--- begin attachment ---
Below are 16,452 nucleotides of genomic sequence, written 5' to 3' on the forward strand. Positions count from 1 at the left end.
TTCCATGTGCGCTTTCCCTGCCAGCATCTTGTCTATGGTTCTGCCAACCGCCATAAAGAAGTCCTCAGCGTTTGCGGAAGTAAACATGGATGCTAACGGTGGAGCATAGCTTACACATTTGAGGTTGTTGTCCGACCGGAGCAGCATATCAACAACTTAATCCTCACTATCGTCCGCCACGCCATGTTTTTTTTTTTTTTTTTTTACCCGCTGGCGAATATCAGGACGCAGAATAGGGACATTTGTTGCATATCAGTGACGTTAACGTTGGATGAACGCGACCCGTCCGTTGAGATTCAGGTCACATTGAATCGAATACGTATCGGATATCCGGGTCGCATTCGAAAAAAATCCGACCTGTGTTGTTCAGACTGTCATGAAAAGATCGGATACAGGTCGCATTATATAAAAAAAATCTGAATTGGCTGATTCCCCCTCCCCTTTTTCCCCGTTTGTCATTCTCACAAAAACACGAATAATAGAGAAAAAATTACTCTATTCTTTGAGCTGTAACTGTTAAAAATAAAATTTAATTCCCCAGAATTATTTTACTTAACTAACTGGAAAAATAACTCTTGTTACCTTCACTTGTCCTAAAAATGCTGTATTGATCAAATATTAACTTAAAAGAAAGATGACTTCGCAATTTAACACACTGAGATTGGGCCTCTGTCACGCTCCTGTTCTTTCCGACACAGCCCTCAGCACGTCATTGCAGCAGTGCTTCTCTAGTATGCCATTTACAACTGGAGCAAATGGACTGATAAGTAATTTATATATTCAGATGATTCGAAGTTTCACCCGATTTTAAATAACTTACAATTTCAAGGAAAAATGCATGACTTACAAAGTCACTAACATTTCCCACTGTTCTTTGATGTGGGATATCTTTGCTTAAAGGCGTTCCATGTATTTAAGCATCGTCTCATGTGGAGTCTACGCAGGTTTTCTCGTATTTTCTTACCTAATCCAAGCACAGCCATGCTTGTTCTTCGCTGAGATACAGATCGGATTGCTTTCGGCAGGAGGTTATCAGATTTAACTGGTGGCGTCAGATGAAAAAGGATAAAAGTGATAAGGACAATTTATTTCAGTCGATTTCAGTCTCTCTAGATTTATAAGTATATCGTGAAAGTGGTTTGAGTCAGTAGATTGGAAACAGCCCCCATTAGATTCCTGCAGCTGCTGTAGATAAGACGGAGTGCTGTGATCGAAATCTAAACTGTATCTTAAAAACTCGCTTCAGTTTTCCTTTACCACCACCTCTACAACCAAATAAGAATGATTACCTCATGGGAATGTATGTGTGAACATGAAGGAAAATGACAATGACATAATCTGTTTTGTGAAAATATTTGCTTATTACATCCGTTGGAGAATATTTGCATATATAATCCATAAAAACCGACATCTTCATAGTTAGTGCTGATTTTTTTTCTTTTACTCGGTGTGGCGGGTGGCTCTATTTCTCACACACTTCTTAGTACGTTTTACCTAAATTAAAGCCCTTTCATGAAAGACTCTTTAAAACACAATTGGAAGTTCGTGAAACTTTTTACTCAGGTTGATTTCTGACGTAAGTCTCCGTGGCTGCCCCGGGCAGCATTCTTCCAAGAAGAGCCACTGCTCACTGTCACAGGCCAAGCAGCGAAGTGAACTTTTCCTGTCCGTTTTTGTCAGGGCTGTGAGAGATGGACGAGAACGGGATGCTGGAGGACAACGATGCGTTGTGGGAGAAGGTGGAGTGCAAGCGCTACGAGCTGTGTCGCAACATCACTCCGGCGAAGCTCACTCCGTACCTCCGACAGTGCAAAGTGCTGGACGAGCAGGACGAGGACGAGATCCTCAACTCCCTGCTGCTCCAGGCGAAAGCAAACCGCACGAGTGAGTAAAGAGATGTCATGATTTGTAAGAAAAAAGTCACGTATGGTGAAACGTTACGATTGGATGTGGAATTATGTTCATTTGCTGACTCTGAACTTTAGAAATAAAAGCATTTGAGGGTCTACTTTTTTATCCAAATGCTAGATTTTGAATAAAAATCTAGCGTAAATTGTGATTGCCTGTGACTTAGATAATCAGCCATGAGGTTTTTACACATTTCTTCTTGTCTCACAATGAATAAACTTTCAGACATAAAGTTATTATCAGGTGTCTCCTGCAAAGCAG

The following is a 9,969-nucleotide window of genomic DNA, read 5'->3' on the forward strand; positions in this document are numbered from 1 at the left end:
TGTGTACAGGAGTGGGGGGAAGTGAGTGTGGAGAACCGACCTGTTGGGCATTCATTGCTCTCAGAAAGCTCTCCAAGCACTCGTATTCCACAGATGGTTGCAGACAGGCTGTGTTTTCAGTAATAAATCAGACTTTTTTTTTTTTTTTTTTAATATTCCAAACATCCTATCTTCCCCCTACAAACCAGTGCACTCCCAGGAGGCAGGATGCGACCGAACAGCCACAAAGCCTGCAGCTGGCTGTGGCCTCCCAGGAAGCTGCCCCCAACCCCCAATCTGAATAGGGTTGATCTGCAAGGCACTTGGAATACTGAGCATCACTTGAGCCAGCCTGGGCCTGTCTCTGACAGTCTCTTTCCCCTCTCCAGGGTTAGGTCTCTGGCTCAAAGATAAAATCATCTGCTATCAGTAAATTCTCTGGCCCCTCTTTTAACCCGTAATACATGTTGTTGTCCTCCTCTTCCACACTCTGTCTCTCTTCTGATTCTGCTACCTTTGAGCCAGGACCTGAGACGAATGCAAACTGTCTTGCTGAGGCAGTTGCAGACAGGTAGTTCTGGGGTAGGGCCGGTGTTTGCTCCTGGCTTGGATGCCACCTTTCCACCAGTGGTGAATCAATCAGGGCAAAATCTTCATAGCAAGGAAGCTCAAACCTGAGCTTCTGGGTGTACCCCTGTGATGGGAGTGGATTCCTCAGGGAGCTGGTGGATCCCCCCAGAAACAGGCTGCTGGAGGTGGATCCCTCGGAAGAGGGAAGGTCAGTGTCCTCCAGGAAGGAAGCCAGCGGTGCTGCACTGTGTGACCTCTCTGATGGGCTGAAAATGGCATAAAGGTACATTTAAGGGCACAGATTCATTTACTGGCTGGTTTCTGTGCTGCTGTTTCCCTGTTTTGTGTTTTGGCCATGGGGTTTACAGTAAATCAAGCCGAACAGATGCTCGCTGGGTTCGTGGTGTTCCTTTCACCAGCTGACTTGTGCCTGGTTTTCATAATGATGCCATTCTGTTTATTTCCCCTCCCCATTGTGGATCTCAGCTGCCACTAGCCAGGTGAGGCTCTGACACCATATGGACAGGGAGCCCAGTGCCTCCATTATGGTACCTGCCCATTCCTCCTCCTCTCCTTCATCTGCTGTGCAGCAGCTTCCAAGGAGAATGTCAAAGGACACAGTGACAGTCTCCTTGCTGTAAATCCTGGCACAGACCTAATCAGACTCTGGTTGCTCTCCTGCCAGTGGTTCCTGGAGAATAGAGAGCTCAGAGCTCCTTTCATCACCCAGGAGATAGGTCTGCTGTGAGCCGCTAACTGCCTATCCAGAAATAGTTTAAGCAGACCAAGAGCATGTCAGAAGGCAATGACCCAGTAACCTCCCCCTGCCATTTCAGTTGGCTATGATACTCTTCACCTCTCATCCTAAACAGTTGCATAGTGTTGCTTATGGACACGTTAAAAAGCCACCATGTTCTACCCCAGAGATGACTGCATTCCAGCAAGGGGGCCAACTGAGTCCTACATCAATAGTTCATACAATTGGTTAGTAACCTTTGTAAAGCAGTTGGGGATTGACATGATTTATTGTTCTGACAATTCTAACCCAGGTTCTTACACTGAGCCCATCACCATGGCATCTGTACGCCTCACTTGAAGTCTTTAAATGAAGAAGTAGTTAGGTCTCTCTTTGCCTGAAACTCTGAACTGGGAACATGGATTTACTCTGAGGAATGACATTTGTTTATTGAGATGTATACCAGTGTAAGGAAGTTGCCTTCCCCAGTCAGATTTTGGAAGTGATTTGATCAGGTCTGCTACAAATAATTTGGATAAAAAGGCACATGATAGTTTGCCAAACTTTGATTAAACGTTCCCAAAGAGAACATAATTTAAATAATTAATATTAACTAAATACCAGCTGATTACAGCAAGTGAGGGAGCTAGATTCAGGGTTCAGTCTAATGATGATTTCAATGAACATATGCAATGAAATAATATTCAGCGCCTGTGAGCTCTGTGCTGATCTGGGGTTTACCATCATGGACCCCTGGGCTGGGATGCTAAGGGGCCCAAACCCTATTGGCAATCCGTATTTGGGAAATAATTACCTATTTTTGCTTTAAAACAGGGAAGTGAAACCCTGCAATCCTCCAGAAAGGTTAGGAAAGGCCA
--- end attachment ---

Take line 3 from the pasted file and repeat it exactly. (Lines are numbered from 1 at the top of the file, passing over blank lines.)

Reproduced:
The following is a 9,969-nucleotide window of genomic DNA, read 5'->3' on the forward strand; positions in this document are numbered from 1 at the left end: